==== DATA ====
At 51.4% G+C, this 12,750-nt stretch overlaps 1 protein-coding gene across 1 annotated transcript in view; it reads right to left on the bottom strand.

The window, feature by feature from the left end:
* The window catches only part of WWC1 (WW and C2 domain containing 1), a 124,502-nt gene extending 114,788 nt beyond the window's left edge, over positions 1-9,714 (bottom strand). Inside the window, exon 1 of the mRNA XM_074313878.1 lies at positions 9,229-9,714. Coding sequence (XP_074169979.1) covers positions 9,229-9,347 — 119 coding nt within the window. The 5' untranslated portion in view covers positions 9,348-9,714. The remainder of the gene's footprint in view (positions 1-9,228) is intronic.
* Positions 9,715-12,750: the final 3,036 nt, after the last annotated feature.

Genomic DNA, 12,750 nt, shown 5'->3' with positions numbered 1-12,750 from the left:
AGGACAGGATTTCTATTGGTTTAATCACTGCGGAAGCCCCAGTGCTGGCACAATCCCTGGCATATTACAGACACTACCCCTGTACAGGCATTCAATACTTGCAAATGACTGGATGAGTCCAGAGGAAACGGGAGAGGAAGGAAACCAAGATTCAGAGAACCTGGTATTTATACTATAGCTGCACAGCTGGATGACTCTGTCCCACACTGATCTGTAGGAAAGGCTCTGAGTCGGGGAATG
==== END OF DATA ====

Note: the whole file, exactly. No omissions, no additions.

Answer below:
At 51.4% G+C, this 12,750-nt stretch overlaps 1 protein-coding gene across 1 annotated transcript in view; it reads right to left on the bottom strand.

The window, feature by feature from the left end:
* The window catches only part of WWC1 (WW and C2 domain containing 1), a 124,502-nt gene extending 114,788 nt beyond the window's left edge, over positions 1-9,714 (bottom strand). Inside the window, exon 1 of the mRNA XM_074313878.1 lies at positions 9,229-9,714. Coding sequence (XP_074169979.1) covers positions 9,229-9,347 — 119 coding nt within the window. The 5' untranslated portion in view covers positions 9,348-9,714. The remainder of the gene's footprint in view (positions 1-9,228) is intronic.
* Positions 9,715-12,750: the final 3,036 nt, after the last annotated feature.

Genomic DNA, 12,750 nt, shown 5'->3' with positions numbered 1-12,750 from the left:
AGGACAGGATTTCTATTGGTTTAATCACTGCGGAAGCCCCAGTGCTGGCACAATCCCTGGCATATTACAGACACTACCCCTGTACAGGCATTCAATACTTGCAAATGACTGGATGAGTCCAGAGGAAACGGGAGAGGAAGGAAACCAAGATTCAGAGAACCTGGTATTTATACTATAGCTGCACAGCTGGATGACTCTGTCCCACACTGATCTGTAGGAAAGGCTCTGAGTCGGGGAATG